Review: LaserLyte LT-Pro, "Pistol Laser Trainer"

Review: LaserLyte LT-Pro, "Pistol Laser Trainer"

This is a discussion on Review: LaserLyte LT-Pro, "Pistol Laser Trainer" within the Related Gear & Equipment forums, part of the Defensive Carry Discussions category; A personal review of the LaserLyte LT-Pro "Pistol Laser Trainer". WHAT IS IT? This device is a red laser that fits into the muzzle of ...

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  1. #1
    Member Array mfcmb's Avatar
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    Review: LaserLyte LT-Pro, "Pistol Laser Trainer"

    A personal review of the LaserLyte LT-Pro "Pistol Laser Trainer".

    WHAT IS IT?
    This device is a red laser that fits into the muzzle of a pistol and that turns on for about a tenth of a second whenever the hammer or striker is released. It's purpose is to help you improve your aim during dry-fire practice by showing you exactly where the gun is pointing when you pull the trigger.

    TO USE IT
    (1) Unload your pistol, (2) Insert batteries into the trainer, (2) Adjust the black plastic collet at the rear end of the trainer so that it press-fits into the muzzle of your pistol, (3) slide the trainer into the muzzle until the cone-shaped front end of the trainer is snug against the muzzle, (4) cock your pistol, (5) pull the trigger. When the trainer "hears" the snap of the hammer or striker, it will flash the laser for a tenth of a second.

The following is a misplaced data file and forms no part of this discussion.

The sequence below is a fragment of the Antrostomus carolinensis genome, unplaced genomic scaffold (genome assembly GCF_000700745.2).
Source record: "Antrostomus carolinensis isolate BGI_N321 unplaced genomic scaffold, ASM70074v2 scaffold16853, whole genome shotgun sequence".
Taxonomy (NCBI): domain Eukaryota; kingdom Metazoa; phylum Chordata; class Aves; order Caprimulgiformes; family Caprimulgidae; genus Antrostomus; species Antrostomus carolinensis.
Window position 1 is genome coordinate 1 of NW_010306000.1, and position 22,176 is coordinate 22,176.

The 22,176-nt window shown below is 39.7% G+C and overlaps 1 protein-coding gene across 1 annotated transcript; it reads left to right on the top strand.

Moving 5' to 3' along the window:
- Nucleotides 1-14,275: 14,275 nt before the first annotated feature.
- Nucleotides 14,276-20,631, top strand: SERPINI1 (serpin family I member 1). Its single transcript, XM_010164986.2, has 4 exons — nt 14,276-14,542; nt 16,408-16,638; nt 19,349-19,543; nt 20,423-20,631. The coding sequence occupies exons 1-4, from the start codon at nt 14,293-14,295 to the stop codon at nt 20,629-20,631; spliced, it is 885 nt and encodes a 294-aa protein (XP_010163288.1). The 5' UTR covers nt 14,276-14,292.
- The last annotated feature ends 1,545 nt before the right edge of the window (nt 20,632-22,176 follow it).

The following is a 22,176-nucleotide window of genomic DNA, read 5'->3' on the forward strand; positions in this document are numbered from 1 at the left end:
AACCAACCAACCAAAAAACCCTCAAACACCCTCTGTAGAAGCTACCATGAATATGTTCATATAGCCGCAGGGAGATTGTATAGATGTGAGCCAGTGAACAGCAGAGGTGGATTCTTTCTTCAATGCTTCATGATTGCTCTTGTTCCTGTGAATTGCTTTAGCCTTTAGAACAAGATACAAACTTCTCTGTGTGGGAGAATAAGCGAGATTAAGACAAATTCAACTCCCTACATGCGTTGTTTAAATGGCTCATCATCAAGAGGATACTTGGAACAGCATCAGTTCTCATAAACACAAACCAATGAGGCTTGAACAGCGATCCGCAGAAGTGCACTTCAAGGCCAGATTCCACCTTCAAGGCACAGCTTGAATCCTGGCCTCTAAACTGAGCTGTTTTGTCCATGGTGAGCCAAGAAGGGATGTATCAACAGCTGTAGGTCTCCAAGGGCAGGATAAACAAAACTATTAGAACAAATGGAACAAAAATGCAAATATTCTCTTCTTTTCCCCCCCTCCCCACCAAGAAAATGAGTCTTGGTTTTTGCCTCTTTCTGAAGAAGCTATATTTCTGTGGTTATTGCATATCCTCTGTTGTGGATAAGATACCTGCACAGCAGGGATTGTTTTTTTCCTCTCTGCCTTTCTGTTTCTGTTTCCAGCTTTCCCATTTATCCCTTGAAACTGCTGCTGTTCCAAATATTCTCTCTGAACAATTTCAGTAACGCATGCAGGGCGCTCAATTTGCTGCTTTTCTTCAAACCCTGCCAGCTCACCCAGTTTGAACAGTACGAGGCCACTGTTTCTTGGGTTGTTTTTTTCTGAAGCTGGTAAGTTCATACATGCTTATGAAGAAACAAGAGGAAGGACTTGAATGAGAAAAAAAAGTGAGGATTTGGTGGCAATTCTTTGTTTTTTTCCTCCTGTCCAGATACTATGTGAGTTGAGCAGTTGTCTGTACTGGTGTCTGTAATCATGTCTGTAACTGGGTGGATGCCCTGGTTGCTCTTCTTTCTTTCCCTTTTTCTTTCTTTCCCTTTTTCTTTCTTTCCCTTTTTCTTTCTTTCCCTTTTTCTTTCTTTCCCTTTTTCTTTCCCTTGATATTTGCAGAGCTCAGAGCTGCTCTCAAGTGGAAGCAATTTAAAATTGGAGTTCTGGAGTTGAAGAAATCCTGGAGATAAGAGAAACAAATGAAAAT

BENEFITS
    (1) Once installed, the trainer only extends about 1/4 inch from the muzzle, so you should be able to use it with any holster and in active training scenarios.

    (2) The trainer can be adjusted to fit a wide variety of popular calibers, from appoximately 9mm to .45ACP.

    (3) Since it's mounted directly in the barrel there is no parallax; thus it accurately shows point of aim at all distances.


    COSTS
    (1) The list price of the trainer is $99.99, but I got mine for $83.92 with shipping from Midway.

    (2) The instructions say the batteries will last for 3,000 flashes, but note that (with a semi-automatic) the trainer will flash once when you rack the slide back, once again when you release the slide, and finally when you pull the trigger during practice. I haven't counted how many times I pull the trigger during practice, but I seem to get about five days worth of practice out of each set of batteries.

    (3) By careful shopping on the internet you should be able to buy batteries rather cheaply. For example, in my last purchase (as of Feb-2010) I got 100 Sony-brand batteries for $24 + $3.95 shipping = $0.28 per battery. The batteries you need are #377 silver oxide watch batteries (equivalent to SR626SW).


    MISC. COMMENTS
    (1) The trainer draws power from the batteries continuously. They will run down overnight if you leave them in. So at the end of each practice session you should unscrew the back end of the trainer and leave it off. This disconnects the batteries (and also leaves them exposed and able to fall out). I'm thinking of drilling some holes in a block of wood that will hold both halves of the trainer upright (like a little pencil stand).